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Insider Trading

Federal Insider Trading and Stock Market Irregularities

Typically, where you're going to see insider trading being prosecuted as a federal crime inside the Federal Court usually in downtown Los Angeles. This has to do with somebody having some information that no one in the public has and then using that information or giving that information to somebody else so that person can make a profit by buying stocks.

If you're doing this, then obviously somebody's going to be out money and somebody is going to be taken advantage of, so you're not allowed to use this inside information that you might have in order to benefit in any way. Some people think somehow, they can clean themselves from the insider trader aspect of giving this information if they give it to somebody else, and that other person uses it and maybe gives them a kick-back or a piece of the action.

Conspiracy to Commit Insider Trading

Insider Trading

This would basically be a conspiracy to commit insider trading and would be prosecuted by the federal government, typically, Securities and Exchange Commission gets involved or the SEC, and what they're looking at is somebody who somehow gets some information related to a stock and then uses that information or gives that information to somebody else so that person can make money.

The government is not going to allow that to happen, because they're the ones that oversee this insider trading aspect of the Stock Market.

So, if you're charged with this insider trading crime, and you're looking at time in custody, you're going to want to look at how much is the alleged loss? What was your role in acquiring the information? In other words, how did you acquire it?

Who did you acquire it from? And one of the biggest things, again, is how much money you or someone else gained by utilizing this insider information? In the federal government, there's a whole structure as far as federal sentencing guidelines go where they're going to look at exactly what charges you're culpable of and then they're going to go next to how much money you obtained. Howe much loss was there?

Factors for Sentencing

That's going to dictate kind of what range you're in as far as the sentence, and then obviously, a bunch of other factors will apply depending on the circumstances of the case. The judge will take into consideration your attorney's arguments, their position paper regarding a federal sentence.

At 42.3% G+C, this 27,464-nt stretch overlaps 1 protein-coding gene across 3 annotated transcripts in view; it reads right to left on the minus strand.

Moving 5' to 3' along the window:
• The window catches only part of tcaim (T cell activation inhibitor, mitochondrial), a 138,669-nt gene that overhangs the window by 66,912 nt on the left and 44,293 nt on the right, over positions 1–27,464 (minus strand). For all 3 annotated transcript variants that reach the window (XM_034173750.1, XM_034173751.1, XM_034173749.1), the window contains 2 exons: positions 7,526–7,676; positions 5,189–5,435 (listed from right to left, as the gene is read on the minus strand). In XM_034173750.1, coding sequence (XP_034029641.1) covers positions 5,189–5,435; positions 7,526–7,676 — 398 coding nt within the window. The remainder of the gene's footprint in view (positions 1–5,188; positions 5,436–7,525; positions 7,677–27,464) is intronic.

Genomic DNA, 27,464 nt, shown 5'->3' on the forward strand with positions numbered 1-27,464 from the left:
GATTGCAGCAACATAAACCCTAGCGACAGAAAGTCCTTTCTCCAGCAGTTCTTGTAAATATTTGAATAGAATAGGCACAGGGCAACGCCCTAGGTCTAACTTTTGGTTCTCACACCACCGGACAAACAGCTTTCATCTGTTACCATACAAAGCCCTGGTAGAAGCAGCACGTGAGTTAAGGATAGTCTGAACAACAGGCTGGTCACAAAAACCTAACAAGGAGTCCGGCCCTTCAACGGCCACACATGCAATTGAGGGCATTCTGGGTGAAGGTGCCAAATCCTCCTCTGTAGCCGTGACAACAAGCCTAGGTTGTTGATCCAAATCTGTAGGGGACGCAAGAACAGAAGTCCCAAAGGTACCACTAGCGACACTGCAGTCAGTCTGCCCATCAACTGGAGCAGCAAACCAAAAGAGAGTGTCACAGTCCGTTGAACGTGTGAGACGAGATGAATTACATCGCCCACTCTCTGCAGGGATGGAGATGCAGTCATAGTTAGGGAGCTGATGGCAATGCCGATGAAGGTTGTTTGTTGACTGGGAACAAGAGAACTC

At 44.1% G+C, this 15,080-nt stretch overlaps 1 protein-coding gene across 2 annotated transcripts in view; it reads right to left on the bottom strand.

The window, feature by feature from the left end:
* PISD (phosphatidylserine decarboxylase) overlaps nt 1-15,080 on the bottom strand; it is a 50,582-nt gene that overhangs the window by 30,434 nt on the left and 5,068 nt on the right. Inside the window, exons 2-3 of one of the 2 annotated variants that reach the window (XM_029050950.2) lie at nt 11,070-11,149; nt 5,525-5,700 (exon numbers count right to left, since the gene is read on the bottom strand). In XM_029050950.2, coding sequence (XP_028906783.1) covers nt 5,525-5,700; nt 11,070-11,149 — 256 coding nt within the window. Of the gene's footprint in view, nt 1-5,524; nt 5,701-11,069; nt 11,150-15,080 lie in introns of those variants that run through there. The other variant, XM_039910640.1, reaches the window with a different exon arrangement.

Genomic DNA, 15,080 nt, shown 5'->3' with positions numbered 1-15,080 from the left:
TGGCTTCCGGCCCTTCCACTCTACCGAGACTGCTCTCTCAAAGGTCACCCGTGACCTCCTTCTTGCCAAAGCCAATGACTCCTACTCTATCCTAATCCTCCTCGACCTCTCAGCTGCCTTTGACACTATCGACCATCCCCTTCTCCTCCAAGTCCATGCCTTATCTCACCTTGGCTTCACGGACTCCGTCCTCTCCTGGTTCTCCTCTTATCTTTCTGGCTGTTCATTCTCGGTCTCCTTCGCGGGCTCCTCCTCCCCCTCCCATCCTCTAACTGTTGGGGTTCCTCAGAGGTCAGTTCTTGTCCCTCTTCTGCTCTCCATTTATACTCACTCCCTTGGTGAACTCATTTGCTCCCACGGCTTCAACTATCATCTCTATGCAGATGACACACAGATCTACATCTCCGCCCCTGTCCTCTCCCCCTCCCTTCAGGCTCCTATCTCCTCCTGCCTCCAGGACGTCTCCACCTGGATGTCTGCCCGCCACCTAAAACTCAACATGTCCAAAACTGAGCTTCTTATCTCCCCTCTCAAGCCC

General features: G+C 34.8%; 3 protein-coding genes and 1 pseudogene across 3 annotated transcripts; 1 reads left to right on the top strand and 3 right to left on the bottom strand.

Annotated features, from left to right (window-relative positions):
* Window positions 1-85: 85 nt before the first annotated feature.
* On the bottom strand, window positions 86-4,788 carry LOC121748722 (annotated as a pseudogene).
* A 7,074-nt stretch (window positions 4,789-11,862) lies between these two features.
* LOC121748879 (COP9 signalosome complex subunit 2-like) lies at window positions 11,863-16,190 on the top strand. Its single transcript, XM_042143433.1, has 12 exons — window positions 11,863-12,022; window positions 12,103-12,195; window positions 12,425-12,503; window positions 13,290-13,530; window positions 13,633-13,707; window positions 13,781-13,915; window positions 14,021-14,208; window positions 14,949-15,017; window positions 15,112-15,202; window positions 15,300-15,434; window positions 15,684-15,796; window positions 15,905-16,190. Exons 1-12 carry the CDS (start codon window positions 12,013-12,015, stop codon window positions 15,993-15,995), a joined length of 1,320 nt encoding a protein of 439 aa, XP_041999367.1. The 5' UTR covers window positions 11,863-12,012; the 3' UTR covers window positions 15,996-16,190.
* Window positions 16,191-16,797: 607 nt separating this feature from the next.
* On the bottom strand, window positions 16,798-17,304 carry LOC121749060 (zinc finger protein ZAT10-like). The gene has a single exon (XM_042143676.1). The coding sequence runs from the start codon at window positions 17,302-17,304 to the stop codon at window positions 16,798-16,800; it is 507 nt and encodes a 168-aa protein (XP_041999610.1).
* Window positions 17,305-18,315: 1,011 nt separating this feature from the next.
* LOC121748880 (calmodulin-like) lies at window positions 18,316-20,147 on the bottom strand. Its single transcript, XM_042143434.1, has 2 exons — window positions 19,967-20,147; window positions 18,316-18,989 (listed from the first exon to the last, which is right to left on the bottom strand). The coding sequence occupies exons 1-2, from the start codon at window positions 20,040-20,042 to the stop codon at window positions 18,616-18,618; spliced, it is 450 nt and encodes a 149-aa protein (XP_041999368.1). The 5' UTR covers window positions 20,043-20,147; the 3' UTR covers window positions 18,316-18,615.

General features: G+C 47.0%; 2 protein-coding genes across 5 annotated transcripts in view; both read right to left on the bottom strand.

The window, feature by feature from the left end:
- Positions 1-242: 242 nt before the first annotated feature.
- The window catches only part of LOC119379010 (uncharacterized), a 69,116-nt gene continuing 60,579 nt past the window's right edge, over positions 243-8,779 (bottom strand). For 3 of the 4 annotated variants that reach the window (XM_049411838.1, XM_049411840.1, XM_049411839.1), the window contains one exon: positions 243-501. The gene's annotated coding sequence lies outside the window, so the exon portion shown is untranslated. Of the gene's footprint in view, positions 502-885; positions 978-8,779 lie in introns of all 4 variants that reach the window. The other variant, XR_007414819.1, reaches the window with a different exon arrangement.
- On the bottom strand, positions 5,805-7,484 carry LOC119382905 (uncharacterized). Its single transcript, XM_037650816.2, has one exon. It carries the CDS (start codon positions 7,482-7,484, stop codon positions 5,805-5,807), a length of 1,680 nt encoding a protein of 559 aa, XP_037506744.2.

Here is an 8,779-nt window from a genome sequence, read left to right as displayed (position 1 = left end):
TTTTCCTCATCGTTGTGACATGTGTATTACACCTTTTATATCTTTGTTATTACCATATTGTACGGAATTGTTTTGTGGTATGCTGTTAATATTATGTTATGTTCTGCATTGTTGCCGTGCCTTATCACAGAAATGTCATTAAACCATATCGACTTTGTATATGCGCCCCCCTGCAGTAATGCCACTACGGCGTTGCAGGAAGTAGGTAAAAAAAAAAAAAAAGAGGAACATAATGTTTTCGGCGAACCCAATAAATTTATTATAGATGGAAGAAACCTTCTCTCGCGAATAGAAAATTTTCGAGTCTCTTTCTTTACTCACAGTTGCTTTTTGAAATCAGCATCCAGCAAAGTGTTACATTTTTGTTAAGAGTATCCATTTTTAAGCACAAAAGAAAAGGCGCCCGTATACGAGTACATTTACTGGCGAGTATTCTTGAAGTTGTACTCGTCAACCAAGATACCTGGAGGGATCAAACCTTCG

They'll also look at the probation department and see what they have to say about you, your background and your history and what they think about the crime, and then lastly, they're going to listen to the prosecutors to see what they have to say about it – what their position is – and then the judge will make the final decision.

So, in any federal case – whether it be an insider trading case or otherwise – the judge usually asks people at the time of the plea, has anybody promised you a sentence in this federal case? And of course, the answer has to be no, because no one can promise a specific sentence in a federal case.

Basically, what you're doing is you're pleading to a base offense and then there might be some other characteristics to that offense that apply enhancements, other things, accepting responsibility and ultimately, the judge is going to be left with you inside of a range, and then based on that range, based on your history, based on all the reports the judge reviews, and based on the judge's take and view of what you did, what you gained, how sophisticated you were and what the appropriate punishment is, the judge will then dole out the sentence to you.

Contact Our Federal Lawyers for Help

Obviously, you want to be prepared long before this if you're involved in an insider trading case in Los Angeles or anywhere in the county, make sure that you have fully exhausted all possible defenses. Once you've done, if you've made the decision that it's in your best interest to work out a plea agreement with the government, obviously you're going to sit down with your attorney and start to make the right decisions related to what you can do in your case and what makes the most sense.